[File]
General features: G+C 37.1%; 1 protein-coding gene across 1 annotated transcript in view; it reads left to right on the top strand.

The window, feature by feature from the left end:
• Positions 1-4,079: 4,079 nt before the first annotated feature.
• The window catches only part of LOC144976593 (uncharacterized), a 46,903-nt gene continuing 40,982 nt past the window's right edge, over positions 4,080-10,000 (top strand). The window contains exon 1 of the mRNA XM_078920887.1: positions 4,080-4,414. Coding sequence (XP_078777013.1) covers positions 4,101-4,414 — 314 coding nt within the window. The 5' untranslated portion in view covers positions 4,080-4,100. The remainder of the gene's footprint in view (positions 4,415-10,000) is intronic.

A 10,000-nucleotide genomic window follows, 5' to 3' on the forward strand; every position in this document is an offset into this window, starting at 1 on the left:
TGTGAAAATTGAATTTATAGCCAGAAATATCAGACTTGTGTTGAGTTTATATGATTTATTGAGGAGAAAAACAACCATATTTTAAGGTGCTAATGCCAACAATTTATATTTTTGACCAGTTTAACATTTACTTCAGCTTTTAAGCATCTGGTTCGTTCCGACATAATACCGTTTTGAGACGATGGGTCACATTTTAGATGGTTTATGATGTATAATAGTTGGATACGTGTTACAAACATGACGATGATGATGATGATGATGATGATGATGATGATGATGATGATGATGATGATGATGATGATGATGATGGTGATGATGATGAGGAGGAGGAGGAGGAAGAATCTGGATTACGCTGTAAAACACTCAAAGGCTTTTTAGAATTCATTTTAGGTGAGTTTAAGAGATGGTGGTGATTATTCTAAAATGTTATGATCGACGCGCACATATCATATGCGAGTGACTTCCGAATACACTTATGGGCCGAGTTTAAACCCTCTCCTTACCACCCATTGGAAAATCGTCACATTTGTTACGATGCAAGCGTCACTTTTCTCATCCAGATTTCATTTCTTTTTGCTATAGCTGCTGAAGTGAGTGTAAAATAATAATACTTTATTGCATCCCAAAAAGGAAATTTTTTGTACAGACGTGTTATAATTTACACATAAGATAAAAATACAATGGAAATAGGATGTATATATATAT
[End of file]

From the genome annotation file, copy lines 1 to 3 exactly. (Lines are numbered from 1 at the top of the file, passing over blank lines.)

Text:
General features: G+C 37.1%; 1 protein-coding gene across 1 annotated transcript in view; it reads left to right on the top strand.

The window, feature by feature from the left end:
• Positions 1-4,079: 4,079 nt before the first annotated feature.